Myth #2: Western Christians went on crusade because their greed led them to plunder Muslims in order to get rich.
Again, not true. One version of Pope Urban II’s speech at Clermont in 1095 urging French warriors to embark on what would become known as the First Crusade does note that they might “make spoil of [the enemy’s] treasures,” but this was no more than an observation on the usual way of financing war in ancient and medieval society. And Fulcher of Chartres did write in the early twelfth century that those who had been poor in the West had become rich in the East as a result of their efforts on the First Crusade, obviously suggesting that others might do likewise.READ MORE
....Myth #1: The crusades represented an unprovoked attack by Western Christians on the Muslim world.
Nothing could be further from the truth, and even a cursory chronological review makes that clear. In A.D. 632, Egypt, Palestine, Syria, Asia Minor, North Africa, Spain, France, Italy, and the islands of Sicily, Sardinia, and Corsica were all Christian territories. Inside the boundaries of the Roman Empire, which was still fully functional in the eastern Mediterranean, orthodox Christianity was the official, and overwhelmingly majority, religion.READ MORE
Transubstantiation: The Church makes use of this word in the Catechism to help us understand the meaning of the Holy Eucharist. A substance is what something is. Material substances have an outward appearance: color, weight, size, etc. In the Holy Eucharist bread stops being bread and wine stops being wine. At the Consecration bread becomes Jesus Christ: Body, Blood, Soul, Divinity; wine becomes Jesus Christ, Body, Blood, Soul, and Divinity. The appearances (species) of bread and wine remain. Only God can do this. The changing of water into wine by the Lord at the wedding in Cana was a manifestation that Jesus is God Who brings things into being through His Word but also it was preparing the disciples for the power of Christ’s word at the Last Supper changing bread and wine into Himself.READ MORE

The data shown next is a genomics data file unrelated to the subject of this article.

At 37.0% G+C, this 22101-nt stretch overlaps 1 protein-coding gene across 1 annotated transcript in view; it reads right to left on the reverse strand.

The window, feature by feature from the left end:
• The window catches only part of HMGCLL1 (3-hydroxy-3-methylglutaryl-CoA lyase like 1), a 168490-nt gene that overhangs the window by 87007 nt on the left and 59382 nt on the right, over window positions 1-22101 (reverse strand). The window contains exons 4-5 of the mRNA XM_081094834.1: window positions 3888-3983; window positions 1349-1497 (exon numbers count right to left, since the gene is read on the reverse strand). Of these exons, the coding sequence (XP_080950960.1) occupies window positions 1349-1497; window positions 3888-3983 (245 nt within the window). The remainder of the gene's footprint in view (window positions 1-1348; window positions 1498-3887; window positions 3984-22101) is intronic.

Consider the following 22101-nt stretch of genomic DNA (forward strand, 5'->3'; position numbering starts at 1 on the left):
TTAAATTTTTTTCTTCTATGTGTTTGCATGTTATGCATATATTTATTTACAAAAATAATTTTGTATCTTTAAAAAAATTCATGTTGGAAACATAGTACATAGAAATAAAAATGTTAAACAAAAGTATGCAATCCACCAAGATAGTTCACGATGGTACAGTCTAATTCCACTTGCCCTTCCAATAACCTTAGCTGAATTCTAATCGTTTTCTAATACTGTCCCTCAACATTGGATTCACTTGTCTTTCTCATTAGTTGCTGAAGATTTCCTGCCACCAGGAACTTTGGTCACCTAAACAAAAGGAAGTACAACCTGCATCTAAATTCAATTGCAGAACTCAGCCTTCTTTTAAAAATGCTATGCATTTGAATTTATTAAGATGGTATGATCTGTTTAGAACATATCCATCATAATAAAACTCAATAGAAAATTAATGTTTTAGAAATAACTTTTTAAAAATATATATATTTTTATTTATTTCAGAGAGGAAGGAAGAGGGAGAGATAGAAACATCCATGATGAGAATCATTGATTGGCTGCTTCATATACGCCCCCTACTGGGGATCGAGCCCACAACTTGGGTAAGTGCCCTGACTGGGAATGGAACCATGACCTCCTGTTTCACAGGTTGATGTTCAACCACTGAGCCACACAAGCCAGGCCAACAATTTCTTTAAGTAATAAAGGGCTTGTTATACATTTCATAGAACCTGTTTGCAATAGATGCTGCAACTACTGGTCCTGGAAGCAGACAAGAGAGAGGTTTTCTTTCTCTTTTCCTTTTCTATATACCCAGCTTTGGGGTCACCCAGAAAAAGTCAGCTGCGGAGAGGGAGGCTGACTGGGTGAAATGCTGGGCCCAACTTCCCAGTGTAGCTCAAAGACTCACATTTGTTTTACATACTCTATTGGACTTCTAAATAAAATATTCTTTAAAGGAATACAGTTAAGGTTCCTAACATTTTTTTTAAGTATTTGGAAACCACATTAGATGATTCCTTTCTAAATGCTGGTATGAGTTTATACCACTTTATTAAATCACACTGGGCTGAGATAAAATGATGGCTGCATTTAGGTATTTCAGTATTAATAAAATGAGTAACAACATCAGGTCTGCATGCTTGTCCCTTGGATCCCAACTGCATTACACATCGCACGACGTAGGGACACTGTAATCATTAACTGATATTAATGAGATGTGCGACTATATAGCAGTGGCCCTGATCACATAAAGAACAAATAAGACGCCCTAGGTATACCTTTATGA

The pope is not an absolute monarch whose thoughts and desires are law. On the contrary: The pope’s ministry is a guarantee of obedience to Christ and to his Word. He must not proclaim his own ideas, but rather constantly bind himself and the Church to obedience to God’s Word, in the face of every attempt to adapt it or water it down, and every form of opportunism. Pope Benedict XVIREAD MORE
To believe in or unto God, Who can neither deceive nor be deceived, is essential to the dynamism of faith. By adhering with personal faith to the Word of God, the believer consents to the supreme attraction exerted by the full and absolute Good that is the Blessed Trinity. In this sense, faith – and theology as the science of faith and wisdom – offers to all “lovers of spiritual beauty” a full-flavored foretaste of eternal joy. While assent is the principal act of faith, faith is from God moving us interiorly by grace"—though this is a movement of our will and so it is consonant with free choice. Here we broach the mystery of grace and human freedom, about which much ink has been spilled in the history of Christian theology.READ MORE
Blaise Pascal, in his famous wager, summarized in the illustration above, points out the stakes regarding belief and unbelief. St Thomas Aquinas reminds us that Faith is the perfection of human understanding. What follows are thoughts from his teachings about Faith. Sanctifying grace gives a person a share in the very life of God, Who dwells within his humanity through the power of the Holy Spirit. Life and action go together and hence God’s life becomes active in the human person through the virtues. The life of God in the Christian is meant to grow to maturity and bear fruit just as a child is meant to grow to maturity as an adult. This growth takes place through the virtues and reaches its full maturity in Heaven where the person sees God face to face. The theological virtues, Faith, Hope, and Charity directly tie us to God and the first of these is Faith. Faith is the perfection of our understanding. It gives knowledge of God as He is in Himself and His activity in the world for our good. Human reason can learn some things of God on its own but it is limited. It can never, on its own, know God’s inner life.READ MORE